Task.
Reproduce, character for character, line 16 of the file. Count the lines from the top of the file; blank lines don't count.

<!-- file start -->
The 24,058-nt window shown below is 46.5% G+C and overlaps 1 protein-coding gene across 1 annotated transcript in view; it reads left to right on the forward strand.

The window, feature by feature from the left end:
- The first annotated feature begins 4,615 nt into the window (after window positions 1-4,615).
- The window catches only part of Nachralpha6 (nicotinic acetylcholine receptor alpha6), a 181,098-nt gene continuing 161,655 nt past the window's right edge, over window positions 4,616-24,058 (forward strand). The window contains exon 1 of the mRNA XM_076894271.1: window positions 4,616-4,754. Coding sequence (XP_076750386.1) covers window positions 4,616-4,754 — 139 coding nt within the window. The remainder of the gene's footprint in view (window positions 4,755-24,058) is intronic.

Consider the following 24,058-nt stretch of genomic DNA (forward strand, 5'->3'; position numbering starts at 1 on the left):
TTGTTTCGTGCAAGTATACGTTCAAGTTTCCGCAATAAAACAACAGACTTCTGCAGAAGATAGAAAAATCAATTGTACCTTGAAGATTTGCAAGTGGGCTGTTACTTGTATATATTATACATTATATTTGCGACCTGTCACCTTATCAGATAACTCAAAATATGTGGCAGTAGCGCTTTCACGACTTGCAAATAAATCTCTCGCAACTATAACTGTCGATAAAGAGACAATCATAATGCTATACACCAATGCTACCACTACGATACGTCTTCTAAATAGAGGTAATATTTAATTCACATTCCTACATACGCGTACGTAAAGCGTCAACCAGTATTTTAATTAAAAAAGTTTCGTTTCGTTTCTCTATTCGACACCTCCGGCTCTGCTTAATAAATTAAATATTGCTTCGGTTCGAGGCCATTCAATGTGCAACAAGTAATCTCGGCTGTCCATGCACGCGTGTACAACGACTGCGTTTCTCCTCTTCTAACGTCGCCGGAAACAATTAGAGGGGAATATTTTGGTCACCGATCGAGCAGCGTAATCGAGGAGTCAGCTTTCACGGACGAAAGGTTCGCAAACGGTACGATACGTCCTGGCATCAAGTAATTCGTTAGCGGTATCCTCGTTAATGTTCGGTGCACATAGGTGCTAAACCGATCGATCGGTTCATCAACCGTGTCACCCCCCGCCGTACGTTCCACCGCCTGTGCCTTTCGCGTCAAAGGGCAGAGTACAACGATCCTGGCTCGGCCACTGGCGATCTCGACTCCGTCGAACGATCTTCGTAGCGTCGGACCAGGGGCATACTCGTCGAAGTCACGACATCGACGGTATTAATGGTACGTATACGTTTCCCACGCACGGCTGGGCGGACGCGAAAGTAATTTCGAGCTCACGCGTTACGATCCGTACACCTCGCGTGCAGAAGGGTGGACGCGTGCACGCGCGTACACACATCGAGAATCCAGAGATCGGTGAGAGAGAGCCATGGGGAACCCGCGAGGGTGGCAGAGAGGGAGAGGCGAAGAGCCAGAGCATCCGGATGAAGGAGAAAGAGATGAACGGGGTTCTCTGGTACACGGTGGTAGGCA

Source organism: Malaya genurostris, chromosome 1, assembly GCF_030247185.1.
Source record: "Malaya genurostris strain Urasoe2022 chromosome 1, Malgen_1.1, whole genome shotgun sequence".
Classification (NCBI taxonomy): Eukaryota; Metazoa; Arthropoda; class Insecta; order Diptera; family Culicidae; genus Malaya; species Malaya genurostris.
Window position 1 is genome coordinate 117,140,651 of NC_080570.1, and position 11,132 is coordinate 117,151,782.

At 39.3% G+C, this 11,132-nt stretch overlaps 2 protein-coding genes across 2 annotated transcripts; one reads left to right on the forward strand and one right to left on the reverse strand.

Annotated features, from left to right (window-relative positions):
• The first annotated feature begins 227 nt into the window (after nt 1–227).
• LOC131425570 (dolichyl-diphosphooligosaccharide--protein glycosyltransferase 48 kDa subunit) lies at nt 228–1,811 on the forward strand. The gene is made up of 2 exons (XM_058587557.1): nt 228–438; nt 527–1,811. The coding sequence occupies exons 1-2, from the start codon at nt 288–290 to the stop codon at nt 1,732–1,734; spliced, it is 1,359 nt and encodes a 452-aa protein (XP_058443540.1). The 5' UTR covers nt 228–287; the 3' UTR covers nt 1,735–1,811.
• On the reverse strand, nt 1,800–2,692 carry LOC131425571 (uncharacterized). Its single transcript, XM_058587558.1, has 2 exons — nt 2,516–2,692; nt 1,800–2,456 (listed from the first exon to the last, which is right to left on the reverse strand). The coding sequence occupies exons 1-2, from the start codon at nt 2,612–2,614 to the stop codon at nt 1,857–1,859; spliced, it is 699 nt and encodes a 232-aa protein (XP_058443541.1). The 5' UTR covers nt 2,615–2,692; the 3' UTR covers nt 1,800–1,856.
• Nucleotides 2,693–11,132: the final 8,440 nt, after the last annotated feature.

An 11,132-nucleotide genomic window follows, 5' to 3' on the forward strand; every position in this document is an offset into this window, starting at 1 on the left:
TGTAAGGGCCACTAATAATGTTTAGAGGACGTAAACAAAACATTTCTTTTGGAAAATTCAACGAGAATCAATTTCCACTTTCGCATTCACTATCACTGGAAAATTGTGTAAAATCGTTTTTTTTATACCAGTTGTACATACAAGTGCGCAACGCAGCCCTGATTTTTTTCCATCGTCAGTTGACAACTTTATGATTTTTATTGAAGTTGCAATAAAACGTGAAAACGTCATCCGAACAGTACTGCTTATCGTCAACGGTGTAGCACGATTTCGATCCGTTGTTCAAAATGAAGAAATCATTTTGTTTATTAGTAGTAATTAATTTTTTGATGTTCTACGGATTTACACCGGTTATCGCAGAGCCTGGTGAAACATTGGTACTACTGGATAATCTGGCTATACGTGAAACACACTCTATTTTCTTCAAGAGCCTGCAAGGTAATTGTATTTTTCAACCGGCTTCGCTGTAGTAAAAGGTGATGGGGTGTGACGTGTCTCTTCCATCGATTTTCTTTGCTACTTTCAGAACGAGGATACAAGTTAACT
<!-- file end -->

• Nucleotides 2,693–11,132: the final 8,440 nt, after the last annotated feature.